Concerns have been raised about composting facility regulations in Tasmania after it was found wastewater entered into a Derwent Valley river last week and is being investigated.
On September 23 authorities were made aware 117,000 trout fry, 43 brook trout brood stock and 25 display fish were lost at the Derwent Valley's Salmon Ponds.
Tasmania's Environmental Protection Authority is still investigating the exact cause of the fish deaths, but has noted wastewater from a composting site upstream entered the Plenty River.
A biosolids composting facility is proposed for 91 Blessington Road, St Leonards and the development is before the EPA. The developer has said there are no health risks or runoff possibilities.
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However, residents near the proposed site have concerns about regulations because it is near three waterways - Distillery Creek, St Patricks River and the North Esk River.
Following the incident, a group spokesperson said they hoped regulations of these facilities would be looked at.
"It's what we've been trying to say, since April, is that if mismanagement happens, then it can affect so many people," they said.
"I'd really like to know whether this issue will have any impact or bearing. It has to, because it follows the same process down there, as it proposes here, it's managed, composted and spread by the landowner."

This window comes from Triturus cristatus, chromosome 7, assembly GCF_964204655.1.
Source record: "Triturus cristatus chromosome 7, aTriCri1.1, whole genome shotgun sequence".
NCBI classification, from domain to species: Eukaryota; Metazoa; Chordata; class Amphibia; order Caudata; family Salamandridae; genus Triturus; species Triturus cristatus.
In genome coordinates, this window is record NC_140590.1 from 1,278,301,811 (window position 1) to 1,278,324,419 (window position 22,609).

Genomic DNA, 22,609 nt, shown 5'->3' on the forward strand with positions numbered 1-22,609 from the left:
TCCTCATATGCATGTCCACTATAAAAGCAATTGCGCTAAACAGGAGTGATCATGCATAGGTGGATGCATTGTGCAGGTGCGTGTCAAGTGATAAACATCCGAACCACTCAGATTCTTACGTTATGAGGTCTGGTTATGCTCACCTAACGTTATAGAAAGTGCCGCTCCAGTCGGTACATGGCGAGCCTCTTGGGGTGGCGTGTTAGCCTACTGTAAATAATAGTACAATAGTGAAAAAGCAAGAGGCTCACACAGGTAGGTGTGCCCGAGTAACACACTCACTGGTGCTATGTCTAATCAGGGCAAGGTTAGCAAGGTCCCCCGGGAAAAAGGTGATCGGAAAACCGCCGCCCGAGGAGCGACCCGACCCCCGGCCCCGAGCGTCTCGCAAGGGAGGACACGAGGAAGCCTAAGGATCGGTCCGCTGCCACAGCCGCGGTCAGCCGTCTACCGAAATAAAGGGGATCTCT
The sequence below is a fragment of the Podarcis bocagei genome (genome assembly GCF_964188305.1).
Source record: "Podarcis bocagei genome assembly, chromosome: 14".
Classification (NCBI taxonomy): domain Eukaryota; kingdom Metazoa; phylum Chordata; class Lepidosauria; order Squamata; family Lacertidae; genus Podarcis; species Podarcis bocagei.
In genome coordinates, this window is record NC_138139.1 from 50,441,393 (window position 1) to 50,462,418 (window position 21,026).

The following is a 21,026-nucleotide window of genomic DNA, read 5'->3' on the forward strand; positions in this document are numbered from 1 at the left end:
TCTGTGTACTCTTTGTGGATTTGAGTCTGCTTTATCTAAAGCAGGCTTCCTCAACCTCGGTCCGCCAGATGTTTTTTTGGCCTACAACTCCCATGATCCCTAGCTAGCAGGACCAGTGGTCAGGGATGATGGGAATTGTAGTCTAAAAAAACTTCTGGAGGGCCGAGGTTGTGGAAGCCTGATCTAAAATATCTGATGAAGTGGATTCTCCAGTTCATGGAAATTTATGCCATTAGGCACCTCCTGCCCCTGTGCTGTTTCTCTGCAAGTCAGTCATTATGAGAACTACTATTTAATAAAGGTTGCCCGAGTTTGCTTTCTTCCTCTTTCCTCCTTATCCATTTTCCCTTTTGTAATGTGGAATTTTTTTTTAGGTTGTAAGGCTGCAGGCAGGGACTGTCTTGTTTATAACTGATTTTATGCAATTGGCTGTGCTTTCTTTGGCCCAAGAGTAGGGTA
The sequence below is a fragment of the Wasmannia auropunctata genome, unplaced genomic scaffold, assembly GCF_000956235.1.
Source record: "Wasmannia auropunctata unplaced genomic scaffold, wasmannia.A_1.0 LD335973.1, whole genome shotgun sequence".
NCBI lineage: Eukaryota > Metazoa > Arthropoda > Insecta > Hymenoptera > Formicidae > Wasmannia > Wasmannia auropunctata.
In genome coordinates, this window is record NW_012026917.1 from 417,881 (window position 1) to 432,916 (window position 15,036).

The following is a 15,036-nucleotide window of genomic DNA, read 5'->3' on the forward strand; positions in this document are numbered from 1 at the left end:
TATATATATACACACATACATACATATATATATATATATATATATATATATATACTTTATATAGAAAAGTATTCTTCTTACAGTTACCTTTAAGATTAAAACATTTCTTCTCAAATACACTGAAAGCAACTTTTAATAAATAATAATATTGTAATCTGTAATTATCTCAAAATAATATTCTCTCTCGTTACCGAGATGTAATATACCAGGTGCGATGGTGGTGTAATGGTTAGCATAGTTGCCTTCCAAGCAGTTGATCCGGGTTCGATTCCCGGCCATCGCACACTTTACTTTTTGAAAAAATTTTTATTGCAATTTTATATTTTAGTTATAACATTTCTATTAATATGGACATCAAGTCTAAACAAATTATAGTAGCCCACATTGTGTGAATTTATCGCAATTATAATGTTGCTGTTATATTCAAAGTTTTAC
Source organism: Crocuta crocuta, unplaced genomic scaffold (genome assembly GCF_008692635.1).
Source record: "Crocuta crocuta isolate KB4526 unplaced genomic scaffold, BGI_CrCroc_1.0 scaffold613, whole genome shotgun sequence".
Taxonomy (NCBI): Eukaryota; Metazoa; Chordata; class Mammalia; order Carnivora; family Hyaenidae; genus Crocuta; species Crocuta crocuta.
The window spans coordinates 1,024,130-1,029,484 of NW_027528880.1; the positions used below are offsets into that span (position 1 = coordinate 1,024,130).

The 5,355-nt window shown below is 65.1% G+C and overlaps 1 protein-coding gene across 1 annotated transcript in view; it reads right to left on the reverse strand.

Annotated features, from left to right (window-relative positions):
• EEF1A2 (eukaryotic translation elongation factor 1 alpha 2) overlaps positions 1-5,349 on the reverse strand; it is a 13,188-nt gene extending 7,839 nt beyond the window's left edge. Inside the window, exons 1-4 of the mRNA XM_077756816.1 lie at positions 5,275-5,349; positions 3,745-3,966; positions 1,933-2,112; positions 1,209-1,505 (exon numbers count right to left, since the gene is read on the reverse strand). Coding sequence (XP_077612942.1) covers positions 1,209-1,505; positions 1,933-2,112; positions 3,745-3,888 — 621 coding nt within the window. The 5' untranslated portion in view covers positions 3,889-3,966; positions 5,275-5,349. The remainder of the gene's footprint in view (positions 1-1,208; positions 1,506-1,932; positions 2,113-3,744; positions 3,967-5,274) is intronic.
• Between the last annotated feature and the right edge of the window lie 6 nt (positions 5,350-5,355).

The composting facility, which leaked wastewater in the Plenty River, takes a number of wastes including biosolids from TasWater, liquid waste and paper bio-waste mass.
The proposed facility at St Leonards will take biosolids from TasWater, which is treated sewage, including used water from toilets, sinks, dishwashers, washing machines and showers.
EPA director Wes Ford admitted to media on Thursday there were problems with composting plants from time to time, particularly after heavy rain.
An EPA spokesperson said a decision on whether further regulations would be implemented on facilities after the Plenty River incident would depend on the outcome of the investigation.
The EPA does not monitor waterways around the state, unless concerns are raised, but as part of the investigation has asked for a health survey of the Plenty River to be undertaken.
The Greens are seeking a briefing from the EPA to see if existing regulations are capable of protecting water catchments and farmland from biosolids and industrial pollutants.
Greens senator Peter Whish-Wilson said no one seemed to be conducting proper compliance checks or monitoring the facilities across the state.
"We don't have the confidence that they are, so that's what we're seeking more feedback on," he said.
"We can't afford to take any risks with our water supplies or environment.
"We share community concern that, at least in Tasmania, some of these issues seem to have largely flown under the radar."
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